Currently, there is no deal imminent, but before we give up hope, if the two sides really want each other, contracts can usually come together quickly enough once the basic parameters are agreed to.
I redid my original mock contract for Williams using OTC's Contract Constructor. Along the way, I made a few minor tweaks to bring the APY more in line with Williams' estimated market value. (I projected an APY market value of $19.4 million per year.)
Here is what I came up with.
Dalvin Tomlinson: A Mock Contract
In coming up with a mock contract for Tomlinson, I made this a four-year deal with the last year voidable. This helped with prorating the signing bonus to four years (as opposed to three).
While it does dump $3 million into the Giants’ 2024 cap, the expectation is that the league-wide cap will continue to rise and that $3 million won’t hamstring the team from doing what needs to be done.
Here is the mock contract:
I also included an LTBE (likely to be earned) incentive tied into Tomlinson's defensive snaps. He's averaged approximately 60% of the defensive snaps through his career, so this LTBE incentive should be easy enough for him to achieve, barring injury. (A LTBE incentive counts against the current year's cap number, whereas an NTLBE--not likely to be earned incentive--counts against the following year's cap.)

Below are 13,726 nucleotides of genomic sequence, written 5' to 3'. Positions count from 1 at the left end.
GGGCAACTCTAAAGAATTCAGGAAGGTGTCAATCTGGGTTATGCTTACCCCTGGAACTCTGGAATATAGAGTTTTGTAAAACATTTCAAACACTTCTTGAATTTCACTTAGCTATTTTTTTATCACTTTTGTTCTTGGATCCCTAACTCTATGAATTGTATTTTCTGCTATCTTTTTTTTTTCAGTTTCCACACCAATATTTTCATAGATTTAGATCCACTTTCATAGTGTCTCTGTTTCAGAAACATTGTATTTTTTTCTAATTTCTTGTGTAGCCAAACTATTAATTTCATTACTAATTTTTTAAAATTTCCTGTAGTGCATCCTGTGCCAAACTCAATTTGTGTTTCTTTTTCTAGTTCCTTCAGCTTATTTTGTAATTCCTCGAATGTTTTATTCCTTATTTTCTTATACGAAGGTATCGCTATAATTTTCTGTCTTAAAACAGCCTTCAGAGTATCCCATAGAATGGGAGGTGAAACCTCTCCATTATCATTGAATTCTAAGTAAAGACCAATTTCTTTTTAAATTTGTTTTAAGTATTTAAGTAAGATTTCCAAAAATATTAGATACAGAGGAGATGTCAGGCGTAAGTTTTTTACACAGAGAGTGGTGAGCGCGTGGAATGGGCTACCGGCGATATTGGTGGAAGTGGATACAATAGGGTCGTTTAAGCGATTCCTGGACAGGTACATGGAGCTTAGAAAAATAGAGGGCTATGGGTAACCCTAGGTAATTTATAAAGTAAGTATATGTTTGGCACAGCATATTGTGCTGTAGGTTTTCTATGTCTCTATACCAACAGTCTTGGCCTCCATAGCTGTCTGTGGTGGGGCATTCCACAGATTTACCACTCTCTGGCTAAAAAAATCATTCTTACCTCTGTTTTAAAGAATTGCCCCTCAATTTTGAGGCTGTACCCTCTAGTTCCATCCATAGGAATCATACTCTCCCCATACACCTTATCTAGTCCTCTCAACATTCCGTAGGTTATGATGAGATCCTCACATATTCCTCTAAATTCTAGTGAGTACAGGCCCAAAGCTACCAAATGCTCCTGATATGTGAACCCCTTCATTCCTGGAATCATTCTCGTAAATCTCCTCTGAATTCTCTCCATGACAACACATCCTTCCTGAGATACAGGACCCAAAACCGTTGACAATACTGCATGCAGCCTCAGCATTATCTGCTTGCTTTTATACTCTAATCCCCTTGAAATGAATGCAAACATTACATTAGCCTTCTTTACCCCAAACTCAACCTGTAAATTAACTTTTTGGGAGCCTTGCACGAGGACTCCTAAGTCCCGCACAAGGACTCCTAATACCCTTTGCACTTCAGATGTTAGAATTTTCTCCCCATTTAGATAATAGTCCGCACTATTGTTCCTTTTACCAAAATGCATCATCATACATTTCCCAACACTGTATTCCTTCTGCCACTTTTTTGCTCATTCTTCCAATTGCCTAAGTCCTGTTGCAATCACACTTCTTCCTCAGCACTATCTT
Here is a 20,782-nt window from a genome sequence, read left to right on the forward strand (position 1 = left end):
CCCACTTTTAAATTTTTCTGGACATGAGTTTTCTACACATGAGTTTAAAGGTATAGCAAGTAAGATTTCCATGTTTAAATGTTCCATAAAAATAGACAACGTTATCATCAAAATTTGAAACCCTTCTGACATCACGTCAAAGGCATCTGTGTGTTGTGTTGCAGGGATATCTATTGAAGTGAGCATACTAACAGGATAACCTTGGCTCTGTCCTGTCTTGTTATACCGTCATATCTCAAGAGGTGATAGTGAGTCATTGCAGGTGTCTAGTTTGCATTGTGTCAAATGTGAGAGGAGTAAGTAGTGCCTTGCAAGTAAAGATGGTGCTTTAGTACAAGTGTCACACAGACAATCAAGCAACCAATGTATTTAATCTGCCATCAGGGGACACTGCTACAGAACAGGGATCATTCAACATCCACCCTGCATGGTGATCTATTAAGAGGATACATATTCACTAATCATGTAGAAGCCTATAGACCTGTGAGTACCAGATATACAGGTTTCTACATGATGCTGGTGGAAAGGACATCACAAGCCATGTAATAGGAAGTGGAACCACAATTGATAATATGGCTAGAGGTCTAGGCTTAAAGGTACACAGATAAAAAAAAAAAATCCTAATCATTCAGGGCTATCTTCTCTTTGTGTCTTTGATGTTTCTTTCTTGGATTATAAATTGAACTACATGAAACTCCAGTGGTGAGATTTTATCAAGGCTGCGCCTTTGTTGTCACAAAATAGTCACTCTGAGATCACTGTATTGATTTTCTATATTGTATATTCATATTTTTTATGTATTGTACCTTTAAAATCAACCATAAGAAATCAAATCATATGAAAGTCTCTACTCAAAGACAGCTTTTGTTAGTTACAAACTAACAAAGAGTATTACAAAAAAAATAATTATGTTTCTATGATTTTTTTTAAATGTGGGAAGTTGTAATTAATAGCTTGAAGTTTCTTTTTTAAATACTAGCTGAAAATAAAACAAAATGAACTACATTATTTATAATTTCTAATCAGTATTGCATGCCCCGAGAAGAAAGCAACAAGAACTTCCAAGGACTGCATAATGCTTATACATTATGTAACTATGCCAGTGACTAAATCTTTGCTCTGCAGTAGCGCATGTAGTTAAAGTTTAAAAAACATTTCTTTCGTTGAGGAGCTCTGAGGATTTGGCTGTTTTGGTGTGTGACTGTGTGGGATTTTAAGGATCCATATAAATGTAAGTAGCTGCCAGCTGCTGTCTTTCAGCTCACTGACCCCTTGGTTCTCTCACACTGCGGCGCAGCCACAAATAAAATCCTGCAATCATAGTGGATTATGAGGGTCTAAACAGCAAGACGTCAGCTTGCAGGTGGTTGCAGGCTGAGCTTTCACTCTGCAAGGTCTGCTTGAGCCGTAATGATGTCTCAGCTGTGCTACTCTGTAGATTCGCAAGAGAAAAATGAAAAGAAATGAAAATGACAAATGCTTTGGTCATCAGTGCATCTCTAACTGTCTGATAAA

I was able to get Tomlinson to an APY of $12.8 million. This might be a little high, but there is a potential out for the Giants after the second year if it no longer becomes practical to keep him on this particular deal.
Can the Giants Afford Both Tomlinson and Williams?
I still think this is a long shot as between the cap not being locked in and the unlikelihood of Williams wrapping up his deal before the start of free agency, time is not on the Giants' side.
But there is a very slim chance the Giants can keep both Tomlinson and Williams and still have enough cap space to add one more significant free-agent signings before turning to a bunch of depth signings on modest contracts.
The problem is the Giants, much like what happened with their 2020 playoff hopes, need for too many dominoes to fall a certain way. If Williams is tagged—and that does seem to be where things are headed—the longer that tag sits on him, the less likely they’ll be able to bring back Tomlinson and address another significant need on the roster with a blue-chip prospect.
Even if the Giants do get Williams done early, there are still no guarantees that Tomlinson won’t want to test the market—and he’d be foolish not to.
There are plenty of teams out there with a lot of cap space. That’s why the longer that tag sits on Williams, the more likely another team will swoop in with a mega deal for Tomlinson that the Giants probably won't be able to match.
And quite honestly that would be a shame, as if the Giants are to solidify the new foundation that head coach Joe Judge helped to put in place, this Giants team has to break the very bad habit of letting homegrown talent worthy of a second contract from the team walk out the door.